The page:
What do you call a Northsider in a suit?
The defendant.

Mind you in Roddy Doyle’s book Jimmy used a more abrasive term; political correction came in brown envelopes then.

But I digress. Carlyle in that ‘Discourse’ and in his Latter Day Pamphlets saw the pious fable in continuous advancement. The main beams of the floor of the Polity had rotted and the floor was barely suspended by the beam-ends:

The front wall of your wretched old crazy dwelling, long denounced by you to no purpose, having at last fairly folded itself over, and fallen prostrate into the street, the floors, as may happen, will still hang on by the mere beam-ends, and coherency of old carpentry, though in a sloping direction, and depend there till certain poor rusty nails and worm-eaten dovetailings give way:—but is it cheering, in such circumstances, that the whole household burst forth into celebrating the new joys of light and ventilation, liberty and picturesqueness of position, and thank God that now they have got a house to their mind? My dear household, cease singing and psalmodying; lay aside your fiddles, take out your work-implements, if you have any; for I can say with confidence the laws of gravitation are still active, and rusty nails, worm-eaten dovetailings, and secret coherency of old carpentry, are not the best basis for a household!—In the lanes of Irish cities, I have heard say, the wretched people are sometimes found living, and perilously boiling their potatoes, on such swing-floors and inclined planes hanging on by the joist-ends; but I did not hear that they sang very much in celebration of such lodging.
(from The Present Day essay in Latter Day Pamphlets publ.1850)

Carlyle whose parents were barely literate had pride in good work well done at a fair rate. The father was a stone mason and farmer. People like them were wandering about as beggars and it appalled him that industrial workers in England had a greater infant mortality rate than slaves in the Americas whom the great and the good i.e. Exeter House, were campaigning about. Mill whose family battened off the Indian colony particularly must have struck him as a whited sepulchre. Even today debt slavery is rampant in India and it is passed on through the generations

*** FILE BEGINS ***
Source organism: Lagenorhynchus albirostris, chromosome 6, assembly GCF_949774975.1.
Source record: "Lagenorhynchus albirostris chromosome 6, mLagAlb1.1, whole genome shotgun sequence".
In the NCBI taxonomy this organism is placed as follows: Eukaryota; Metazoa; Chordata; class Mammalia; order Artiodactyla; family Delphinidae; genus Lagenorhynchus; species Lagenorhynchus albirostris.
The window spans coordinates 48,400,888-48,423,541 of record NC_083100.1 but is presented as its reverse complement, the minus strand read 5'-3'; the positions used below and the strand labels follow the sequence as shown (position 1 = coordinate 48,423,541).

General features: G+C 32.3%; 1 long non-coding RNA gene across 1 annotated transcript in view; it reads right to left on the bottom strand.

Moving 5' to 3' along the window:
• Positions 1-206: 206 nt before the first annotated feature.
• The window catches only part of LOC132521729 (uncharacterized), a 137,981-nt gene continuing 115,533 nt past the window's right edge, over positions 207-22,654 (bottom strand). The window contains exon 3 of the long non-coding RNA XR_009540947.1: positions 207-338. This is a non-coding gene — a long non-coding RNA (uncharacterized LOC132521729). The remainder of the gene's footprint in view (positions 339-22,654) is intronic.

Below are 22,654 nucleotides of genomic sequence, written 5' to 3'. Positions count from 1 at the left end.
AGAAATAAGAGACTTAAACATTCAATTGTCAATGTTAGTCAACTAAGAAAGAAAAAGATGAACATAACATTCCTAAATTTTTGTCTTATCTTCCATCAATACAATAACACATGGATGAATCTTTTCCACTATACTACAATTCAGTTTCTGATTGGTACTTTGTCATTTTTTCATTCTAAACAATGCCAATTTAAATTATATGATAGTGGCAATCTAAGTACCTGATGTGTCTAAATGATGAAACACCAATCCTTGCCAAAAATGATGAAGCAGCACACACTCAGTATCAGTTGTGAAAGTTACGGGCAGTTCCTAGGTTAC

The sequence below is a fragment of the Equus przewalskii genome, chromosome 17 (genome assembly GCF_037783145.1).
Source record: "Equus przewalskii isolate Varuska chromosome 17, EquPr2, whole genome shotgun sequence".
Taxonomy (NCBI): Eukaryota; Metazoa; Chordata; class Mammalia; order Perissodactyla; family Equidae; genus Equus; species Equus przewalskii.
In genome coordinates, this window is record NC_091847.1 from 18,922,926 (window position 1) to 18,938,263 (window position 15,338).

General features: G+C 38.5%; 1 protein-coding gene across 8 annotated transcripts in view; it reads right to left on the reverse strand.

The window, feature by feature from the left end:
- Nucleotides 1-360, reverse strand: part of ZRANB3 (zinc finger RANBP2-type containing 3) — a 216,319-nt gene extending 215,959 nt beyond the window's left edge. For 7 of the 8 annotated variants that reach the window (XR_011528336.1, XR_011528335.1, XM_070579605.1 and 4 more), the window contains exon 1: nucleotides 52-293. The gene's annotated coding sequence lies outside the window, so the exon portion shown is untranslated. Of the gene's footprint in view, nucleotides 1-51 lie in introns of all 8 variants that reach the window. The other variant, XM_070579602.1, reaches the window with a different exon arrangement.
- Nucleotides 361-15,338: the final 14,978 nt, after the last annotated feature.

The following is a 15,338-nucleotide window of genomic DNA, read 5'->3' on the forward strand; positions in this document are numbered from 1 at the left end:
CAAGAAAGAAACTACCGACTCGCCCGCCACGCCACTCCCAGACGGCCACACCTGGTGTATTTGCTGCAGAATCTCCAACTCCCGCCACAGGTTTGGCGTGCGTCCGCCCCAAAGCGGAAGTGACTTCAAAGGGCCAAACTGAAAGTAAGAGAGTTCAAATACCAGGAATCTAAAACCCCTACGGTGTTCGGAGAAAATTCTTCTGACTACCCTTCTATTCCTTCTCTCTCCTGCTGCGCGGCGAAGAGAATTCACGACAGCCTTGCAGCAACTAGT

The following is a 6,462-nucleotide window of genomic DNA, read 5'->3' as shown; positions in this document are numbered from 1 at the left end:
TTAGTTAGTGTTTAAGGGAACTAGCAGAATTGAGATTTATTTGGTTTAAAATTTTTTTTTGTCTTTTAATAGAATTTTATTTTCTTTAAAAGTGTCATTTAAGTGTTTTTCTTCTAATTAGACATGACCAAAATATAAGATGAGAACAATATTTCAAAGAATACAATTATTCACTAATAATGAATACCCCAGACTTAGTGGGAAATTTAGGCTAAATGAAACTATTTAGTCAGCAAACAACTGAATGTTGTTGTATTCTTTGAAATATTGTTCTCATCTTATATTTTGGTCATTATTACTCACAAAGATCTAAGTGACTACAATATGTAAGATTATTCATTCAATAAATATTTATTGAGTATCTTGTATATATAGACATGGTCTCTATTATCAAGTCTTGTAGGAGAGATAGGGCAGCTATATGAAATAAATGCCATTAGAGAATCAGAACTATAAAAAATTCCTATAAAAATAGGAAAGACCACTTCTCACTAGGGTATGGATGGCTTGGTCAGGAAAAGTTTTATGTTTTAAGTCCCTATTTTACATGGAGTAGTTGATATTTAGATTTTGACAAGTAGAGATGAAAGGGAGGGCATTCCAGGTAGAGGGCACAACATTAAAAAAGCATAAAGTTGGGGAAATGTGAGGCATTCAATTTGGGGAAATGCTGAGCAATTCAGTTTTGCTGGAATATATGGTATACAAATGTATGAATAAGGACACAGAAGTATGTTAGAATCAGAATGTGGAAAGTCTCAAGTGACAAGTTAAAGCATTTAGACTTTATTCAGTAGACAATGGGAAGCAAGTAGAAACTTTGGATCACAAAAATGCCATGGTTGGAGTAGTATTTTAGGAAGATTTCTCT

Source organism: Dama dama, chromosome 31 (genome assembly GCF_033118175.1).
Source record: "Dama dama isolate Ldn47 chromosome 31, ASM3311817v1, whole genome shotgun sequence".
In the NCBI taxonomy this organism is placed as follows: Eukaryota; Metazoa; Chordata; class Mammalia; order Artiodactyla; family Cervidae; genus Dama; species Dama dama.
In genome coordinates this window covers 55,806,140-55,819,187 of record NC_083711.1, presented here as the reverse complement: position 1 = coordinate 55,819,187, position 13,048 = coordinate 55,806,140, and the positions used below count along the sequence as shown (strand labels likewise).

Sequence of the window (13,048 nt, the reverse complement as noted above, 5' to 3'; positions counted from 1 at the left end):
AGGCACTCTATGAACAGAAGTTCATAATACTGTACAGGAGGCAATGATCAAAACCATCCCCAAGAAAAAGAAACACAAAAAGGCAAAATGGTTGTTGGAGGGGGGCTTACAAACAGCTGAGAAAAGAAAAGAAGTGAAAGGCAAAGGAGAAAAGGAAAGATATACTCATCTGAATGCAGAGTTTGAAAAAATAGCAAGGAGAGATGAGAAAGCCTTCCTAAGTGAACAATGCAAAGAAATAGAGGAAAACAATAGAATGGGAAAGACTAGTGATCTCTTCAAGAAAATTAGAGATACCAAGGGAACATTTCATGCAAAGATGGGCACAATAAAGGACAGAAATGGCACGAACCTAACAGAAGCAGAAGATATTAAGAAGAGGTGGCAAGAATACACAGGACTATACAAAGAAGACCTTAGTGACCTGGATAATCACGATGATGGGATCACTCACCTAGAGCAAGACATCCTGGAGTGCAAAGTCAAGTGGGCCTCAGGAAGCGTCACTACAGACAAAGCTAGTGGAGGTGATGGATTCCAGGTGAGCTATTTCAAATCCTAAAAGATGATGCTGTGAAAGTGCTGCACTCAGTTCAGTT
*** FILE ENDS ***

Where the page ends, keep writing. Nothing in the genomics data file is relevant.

The ‘Occasional Discourse’ is the exasperated saeva indignatio cry of a man sick of bien pensant waffle. I have yet to read Taylor and Mill’s response to it. All texts mentioned are available on Gutenberg Project.


Mark Patrick Wallace said...

Yes, there's some Celtic humour there, but I think the elements of satire and misdirection can be over-emphasized, as Carlyle's private opinions were, in fact, pretty much M'Quirk's. Of course, lots of Carlyle scholars do insist on the Swiftian-satire reading, but they have little choice, as to read it straight would condemn Carlyle in most people's eyes.

Carlyle had plenty to say on the Irish question. The collection Rescued Essays has a few short contributions from the late 1840s, not wholly sympathetic.

ombhurbhuva said...

Where I sympathise with him is his irascible reaction to virtue signalling where there is no significant burden. Did anyone even give up sugar? In my post yesterday I find Mill guilty of similar racism towards the Irish and blindness towards his involvement with the plundering East India Company. It was the moral ‘snow-blindness’ of the day. The Eyre affair showed how many of the elite could champion a scoundrel.

Mark Patrick Wallace said...

I can't resist pointing out the irony that it was Carlyle himself who led the plaudits for the 'scoundrel' Eyre, while Mill was fervently trying to get him put in jail. Many of the most prominent Eyre-ites were Carlyle acolytes as well (Ruskin, Dickens, Kingsley). I also disagree with your take on Mill and Ireland, and will answer it at that post.